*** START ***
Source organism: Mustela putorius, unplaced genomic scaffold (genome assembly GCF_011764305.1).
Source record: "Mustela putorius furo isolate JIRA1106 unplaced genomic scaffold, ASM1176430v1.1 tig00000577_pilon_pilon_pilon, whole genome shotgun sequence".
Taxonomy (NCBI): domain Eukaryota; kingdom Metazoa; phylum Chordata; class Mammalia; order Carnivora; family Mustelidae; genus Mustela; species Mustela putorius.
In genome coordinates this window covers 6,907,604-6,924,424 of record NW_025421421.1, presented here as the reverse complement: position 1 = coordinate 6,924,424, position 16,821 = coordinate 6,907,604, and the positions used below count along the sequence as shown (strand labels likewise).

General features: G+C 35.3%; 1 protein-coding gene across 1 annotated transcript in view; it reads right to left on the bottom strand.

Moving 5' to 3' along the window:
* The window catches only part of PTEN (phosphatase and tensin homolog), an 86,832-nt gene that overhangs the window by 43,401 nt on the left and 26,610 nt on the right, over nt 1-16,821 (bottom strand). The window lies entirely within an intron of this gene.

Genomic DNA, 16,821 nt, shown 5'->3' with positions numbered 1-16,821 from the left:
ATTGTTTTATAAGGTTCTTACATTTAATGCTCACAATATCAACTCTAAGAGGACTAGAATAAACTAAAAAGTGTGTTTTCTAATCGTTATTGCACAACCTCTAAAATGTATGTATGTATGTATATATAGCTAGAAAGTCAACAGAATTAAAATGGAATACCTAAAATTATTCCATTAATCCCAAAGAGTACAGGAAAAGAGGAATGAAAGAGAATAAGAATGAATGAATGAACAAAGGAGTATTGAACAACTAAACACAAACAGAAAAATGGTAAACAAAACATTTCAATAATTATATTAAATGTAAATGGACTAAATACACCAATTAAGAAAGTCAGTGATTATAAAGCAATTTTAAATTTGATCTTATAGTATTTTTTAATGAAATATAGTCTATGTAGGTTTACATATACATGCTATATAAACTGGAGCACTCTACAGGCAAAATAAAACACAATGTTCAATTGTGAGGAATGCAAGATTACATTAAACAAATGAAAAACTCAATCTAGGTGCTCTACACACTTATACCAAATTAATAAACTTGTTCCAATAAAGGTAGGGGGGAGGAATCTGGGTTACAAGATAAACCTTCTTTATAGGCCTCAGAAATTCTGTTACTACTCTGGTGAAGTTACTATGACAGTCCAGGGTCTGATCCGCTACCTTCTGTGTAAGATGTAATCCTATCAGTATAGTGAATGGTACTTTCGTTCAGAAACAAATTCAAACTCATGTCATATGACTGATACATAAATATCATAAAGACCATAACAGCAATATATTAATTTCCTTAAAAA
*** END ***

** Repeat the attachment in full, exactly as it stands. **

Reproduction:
Source organism: Mustela putorius, unplaced genomic scaffold (genome assembly GCF_011764305.1).
Source record: "Mustela putorius furo isolate JIRA1106 unplaced genomic scaffold, ASM1176430v1.1 tig00000577_pilon_pilon_pilon, whole genome shotgun sequence".
Taxonomy (NCBI): domain Eukaryota; kingdom Metazoa; phylum Chordata; class Mammalia; order Carnivora; family Mustelidae; genus Mustela; species Mustela putorius.
In genome coordinates this window covers 6,907,604-6,924,424 of record NW_025421421.1, presented here as the reverse complement: position 1 = coordinate 6,924,424, position 16,821 = coordinate 6,907,604, and the positions used below count along the sequence as shown (strand labels likewise).

General features: G+C 35.3%; 1 protein-coding gene across 1 annotated transcript in view; it reads right to left on the bottom strand.

Moving 5' to 3' along the window:
* The window catches only part of PTEN (phosphatase and tensin homolog), an 86,832-nt gene that overhangs the window by 43,401 nt on the left and 26,610 nt on the right, over nt 1-16,821 (bottom strand). The window lies entirely within an intron of this gene.

Genomic DNA, 16,821 nt, shown 5'->3' with positions numbered 1-16,821 from the left:
ATTGTTTTATAAGGTTCTTACATTTAATGCTCACAATATCAACTCTAAGAGGACTAGAATAAACTAAAAAGTGTGTTTTCTAATCGTTATTGCACAACCTCTAAAATGTATGTATGTATGTATATATAGCTAGAAAGTCAACAGAATTAAAATGGAATACCTAAAATTATTCCATTAATCCCAAAGAGTACAGGAAAAGAGGAATGAAAGAGAATAAGAATGAATGAATGAACAAAGGAGTATTGAACAACTAAACACAAACAGAAAAATGGTAAACAAAACATTTCAATAATTATATTAAATGTAAATGGACTAAATACACCAATTAAGAAAGTCAGTGATTATAAAGCAATTTTAAATTTGATCTTATAGTATTTTTTAATGAAATATAGTCTATGTAGGTTTACATATACATGCTATATAAACTGGAGCACTCTACAGGCAAAATAAAACACAATGTTCAATTGTGAGGAATGCAAGATTACATTAAACAAATGAAAAACTCAATCTAGGTGCTCTACACACTTATACCAAATTAATAAACTTGTTCCAATAAAGGTAGGGGGGAGGAATCTGGGTTACAAGATAAACCTTCTTTATAGGCCTCAGAAATTCTGTTACTACTCTGGTGAAGTTACTATGACAGTCCAGGGTCTGATCCGCTACCTTCTGTGTAAGATGTAATCCTATCAGTATAGTGAATGGTACTTTCGTTCAGAAACAAATTCAAACTCATGTCATATGACTGATACATAAATATCATAAAGACCATAACAGCAATATATTAATTTCCTTAAAAA